For further modification and dilution of live Sendai viruses, the fluid material diluted in buffered saline containing 1 mg/ml Ampicillin is inoculated into the allantoic cavity of fertile chicken egg embryos after ten passages. In the preferred embodiment, 0.1 ml of fluid material from the tenth blind passage buffered in saline containing 1 mg/ml Ampicillin is inoculated into the allantoic cavity of fertile chicken egg embryos for the eleventh passage. In the exemplary embodiment, the fertile chicken egg embryos are 12 days old. After the fertile chicken egg embryos are inoculated with the fluid material diluted in buffered saline containing 1 mg/ml Ampicillin, the fertile chicken egg embryos are incubated at 30 C. for 72 hours. The incubation period at 30 C. may be from 48 to 96 hours. While the range of temperature for the cold strain could be between 25 C. to 35 C., temperatures below 28 C. may result in embryo mortality and the embryo could cease to develop. The temperature for the incubation is below normal to provide a cold strain of live modified Sendai virus fluid.

A chicken egg embryo may receive a quantity of fluid material from 0.05 ml to 0.2 ml. The dilution of amniotic fluid in buffered saline containing 1 mg/ml Ampicillin may be in the range of 1:1 to 1:100. While the best recovery of Sendai viruses can be had from the amniotic cavity, it is apparent that the inoculation into fertile embryos can be accomplished in other wellknown manners. Other diluents may be employed, such as trypticase soy broth. Other antibiotics can be used, such as crystalline pencillin. While amniotic fluid may be used undiluted, it would be rather viscous.

In the exemplary embodiment, there are ten fertile chicken egg embryos. Allantoic fluid material is collected from a surviving chicken egg embryo. The allantoic fluid material so collected is diluted 1:10 in physiological buffered saline containing 1 mg/ml Ampicillin. It has been found that 0.1 ml inoculum produced a mathematically desired quantity of virus particles. Once the virus is adapted to egg embryo culture, the allantoic cavity produced higher yields of viruses or more fluid. Thus, eleven passages have been completed. Nine additional blind passages are made using the procedures above described for the eleventh passage. At this time, there are twenty blind passages for diluting the live Sendai viruses.

At the twentieth passage, the cold (below normal incubation temperature of 30 C.) adapted chicken embryo Sendai virus fluid material has been diluted 10-6 (1:1,000,000) and the highest dilution inoculated, in the exemplary embodiment, into fertile 12 day old chicken egg embryos. The modified Sendai virus containing allantoic fluid material is diluted in physiological buffered saline containing 1 mg/ml Ampicillin. In the preferred embodiment, 0.1 ml of the dilution is inoculated into the allantoic cavity of fertile 12 day old chicken egg embryos.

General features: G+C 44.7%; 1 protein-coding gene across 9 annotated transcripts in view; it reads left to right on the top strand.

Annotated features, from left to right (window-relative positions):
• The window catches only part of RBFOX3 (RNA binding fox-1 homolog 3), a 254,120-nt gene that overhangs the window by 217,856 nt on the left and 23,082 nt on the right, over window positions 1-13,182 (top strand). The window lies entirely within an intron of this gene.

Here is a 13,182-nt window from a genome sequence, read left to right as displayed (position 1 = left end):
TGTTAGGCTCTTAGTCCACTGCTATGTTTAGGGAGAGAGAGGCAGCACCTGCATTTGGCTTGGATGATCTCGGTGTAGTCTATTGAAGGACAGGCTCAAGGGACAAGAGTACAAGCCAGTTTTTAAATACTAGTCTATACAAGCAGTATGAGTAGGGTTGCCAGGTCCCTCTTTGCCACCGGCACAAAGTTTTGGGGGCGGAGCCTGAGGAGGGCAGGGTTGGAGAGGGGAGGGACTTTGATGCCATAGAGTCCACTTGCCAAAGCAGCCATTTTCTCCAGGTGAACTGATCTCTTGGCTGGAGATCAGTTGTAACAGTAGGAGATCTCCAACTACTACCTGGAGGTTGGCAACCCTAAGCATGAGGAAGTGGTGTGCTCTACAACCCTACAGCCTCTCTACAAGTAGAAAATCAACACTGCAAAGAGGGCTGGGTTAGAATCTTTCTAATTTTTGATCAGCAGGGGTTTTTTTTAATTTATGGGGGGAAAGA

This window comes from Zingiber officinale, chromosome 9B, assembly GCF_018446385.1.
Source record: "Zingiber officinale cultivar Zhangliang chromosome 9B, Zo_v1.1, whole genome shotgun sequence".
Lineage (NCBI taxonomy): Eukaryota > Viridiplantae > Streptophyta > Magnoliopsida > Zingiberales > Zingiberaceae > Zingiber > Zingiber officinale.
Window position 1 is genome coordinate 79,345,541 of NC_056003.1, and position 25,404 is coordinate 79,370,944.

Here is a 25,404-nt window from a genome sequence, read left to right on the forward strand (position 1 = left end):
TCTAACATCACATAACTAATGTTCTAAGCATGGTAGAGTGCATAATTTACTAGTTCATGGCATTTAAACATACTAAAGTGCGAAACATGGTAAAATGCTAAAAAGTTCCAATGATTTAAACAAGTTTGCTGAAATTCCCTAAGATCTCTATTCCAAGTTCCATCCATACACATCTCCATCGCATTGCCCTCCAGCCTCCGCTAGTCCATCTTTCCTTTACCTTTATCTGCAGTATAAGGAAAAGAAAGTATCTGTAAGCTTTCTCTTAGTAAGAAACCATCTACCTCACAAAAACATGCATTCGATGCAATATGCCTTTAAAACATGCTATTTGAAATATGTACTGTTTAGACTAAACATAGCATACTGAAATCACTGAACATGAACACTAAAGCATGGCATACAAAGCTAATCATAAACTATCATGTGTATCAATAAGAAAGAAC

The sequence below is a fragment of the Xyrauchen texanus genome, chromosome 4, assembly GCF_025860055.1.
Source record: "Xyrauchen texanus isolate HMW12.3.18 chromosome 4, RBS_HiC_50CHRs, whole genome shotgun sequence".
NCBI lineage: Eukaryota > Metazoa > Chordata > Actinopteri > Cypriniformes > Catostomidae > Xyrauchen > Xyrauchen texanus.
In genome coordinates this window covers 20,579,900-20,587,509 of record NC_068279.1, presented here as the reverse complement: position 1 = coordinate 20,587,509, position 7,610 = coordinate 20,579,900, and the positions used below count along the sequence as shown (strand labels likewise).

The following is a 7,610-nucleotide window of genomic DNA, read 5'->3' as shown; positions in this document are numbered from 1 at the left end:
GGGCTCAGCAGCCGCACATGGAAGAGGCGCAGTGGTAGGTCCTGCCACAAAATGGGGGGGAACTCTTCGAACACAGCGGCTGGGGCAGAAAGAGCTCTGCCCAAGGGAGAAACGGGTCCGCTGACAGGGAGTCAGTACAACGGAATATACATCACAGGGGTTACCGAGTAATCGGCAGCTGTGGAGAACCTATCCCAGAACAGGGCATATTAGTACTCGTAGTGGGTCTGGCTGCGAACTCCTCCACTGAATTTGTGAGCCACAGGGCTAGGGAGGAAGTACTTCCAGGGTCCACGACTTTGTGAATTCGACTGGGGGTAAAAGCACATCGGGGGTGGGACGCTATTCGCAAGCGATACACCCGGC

It has been found that 0.1 ml inoculum produces a mathematically desired quantity of virus particles. Once the virus is adapted to egg embryo culture, the allantoic cavity produces higher yields of viruses or more fluid.

After the fertile chicken egg embryos are inoculated, the fertile chicken egg embryos are incubated for 72 hours at 30 C. (which is a below normal incubation temperature) for the twenty-first blind passage. The incubation period may be between 48 to 96 hours. While the range of temperatures for the cold strain could be between 25 C. to 35 C., temperatures below 28 C. may result in embryo mortality and the embryo will cease to develop. The allantoic fluid material is harvested from the surviving chicken egg embryo. The Sendai virus containing allantoic fluid material is diluted in physiological buffered saline containing 1 mg/ml Ampicillin. In the preferred embodiment, 0.1 ml of the dilution is inoculated into the allantoic cavity of fertile 12 days old chicken egg embryos. It has been found that 0.1 inoculum produced a mathematically desired quantity of virus particles. Once the virus is adapted to egg embryo culture, the allantoic cavity produced higher yields of virus or more fluids. Nine additional blind passages are made using the procedures above described for the twenty-first passage. At each passage, allantoic fluid material is diluted 10-6 times and the highest dilution is used for the succeeding passage.

The dilution factor of 10-6 depends upon the titer, which is determined by egg titration. It is desired to dilute fluids to a point in which egg embryos are inoculated with 10 to 30 virus particles for each successive egg embryo passage. This procedure selects the virus particle quantity preferably adapted to cold temperature and egg dilution. In addition, it dilutes for extinction wild or virulent virus particles. Diluting to 10-6 leaves approximately 30 virus particles per passage per 0.1 ml inoculant. The egg titer would approach 107.3 per 0.1 ml of inoculant.